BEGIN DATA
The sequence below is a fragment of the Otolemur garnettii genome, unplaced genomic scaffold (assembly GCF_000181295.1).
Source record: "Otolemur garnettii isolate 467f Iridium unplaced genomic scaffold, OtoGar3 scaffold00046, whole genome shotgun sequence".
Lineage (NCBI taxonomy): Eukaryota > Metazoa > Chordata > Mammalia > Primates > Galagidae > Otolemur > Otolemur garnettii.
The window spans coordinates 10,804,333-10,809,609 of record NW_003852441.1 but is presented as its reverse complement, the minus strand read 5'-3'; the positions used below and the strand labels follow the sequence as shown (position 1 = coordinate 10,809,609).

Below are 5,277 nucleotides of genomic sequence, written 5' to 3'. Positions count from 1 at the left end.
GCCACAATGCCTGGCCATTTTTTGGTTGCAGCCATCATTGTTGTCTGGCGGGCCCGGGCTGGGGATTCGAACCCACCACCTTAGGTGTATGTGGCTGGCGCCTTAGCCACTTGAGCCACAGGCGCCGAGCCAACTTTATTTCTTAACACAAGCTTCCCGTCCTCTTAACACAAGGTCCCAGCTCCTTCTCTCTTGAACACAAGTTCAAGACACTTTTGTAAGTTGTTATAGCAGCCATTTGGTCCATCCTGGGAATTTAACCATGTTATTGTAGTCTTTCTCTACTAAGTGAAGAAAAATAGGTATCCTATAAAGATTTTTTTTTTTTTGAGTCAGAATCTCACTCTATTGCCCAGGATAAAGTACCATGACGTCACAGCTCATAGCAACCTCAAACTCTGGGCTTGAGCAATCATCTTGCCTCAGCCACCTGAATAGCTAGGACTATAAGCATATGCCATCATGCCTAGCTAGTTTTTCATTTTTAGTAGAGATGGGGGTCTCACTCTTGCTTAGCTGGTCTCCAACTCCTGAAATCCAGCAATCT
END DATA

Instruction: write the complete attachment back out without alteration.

The sequence below is a fragment of the Otolemur garnettii genome, unplaced genomic scaffold (assembly GCF_000181295.1).
Source record: "Otolemur garnettii isolate 467f Iridium unplaced genomic scaffold, OtoGar3 scaffold00046, whole genome shotgun sequence".
Lineage (NCBI taxonomy): Eukaryota > Metazoa > Chordata > Mammalia > Primates > Galagidae > Otolemur > Otolemur garnettii.
The window spans coordinates 10,804,333-10,809,609 of record NW_003852441.1 but is presented as its reverse complement, the minus strand read 5'-3'; the positions used below and the strand labels follow the sequence as shown (position 1 = coordinate 10,809,609).

Below are 5,277 nucleotides of genomic sequence, written 5' to 3'. Positions count from 1 at the left end.
GCCACAATGCCTGGCCATTTTTTGGTTGCAGCCATCATTGTTGTCTGGCGGGCCCGGGCTGGGGATTCGAACCCACCACCTTAGGTGTATGTGGCTGGCGCCTTAGCCACTTGAGCCACAGGCGCCGAGCCAACTTTATTTCTTAACACAAGCTTCCCGTCCTCTTAACACAAGGTCCCAGCTCCTTCTCTCTTGAACACAAGTTCAAGACACTTTTGTAAGTTGTTATAGCAGCCATTTGGTCCATCCTGGGAATTTAACCATGTTATTGTAGTCTTTCTCTACTAAGTGAAGAAAAATAGGTATCCTATAAAGATTTTTTTTTTTTTGAGTCAGAATCTCACTCTATTGCCCAGGATAAAGTACCATGACGTCACAGCTCATAGCAACCTCAAACTCTGGGCTTGAGCAATCATCTTGCCTCAGCCACCTGAATAGCTAGGACTATAAGCATATGCCATCATGCCTAGCTAGTTTTTCATTTTTAGTAGAGATGGGGGTCTCACTCTTGCTTAGCTGGTCTCCAACTCCTGAAATCCAGCAATCT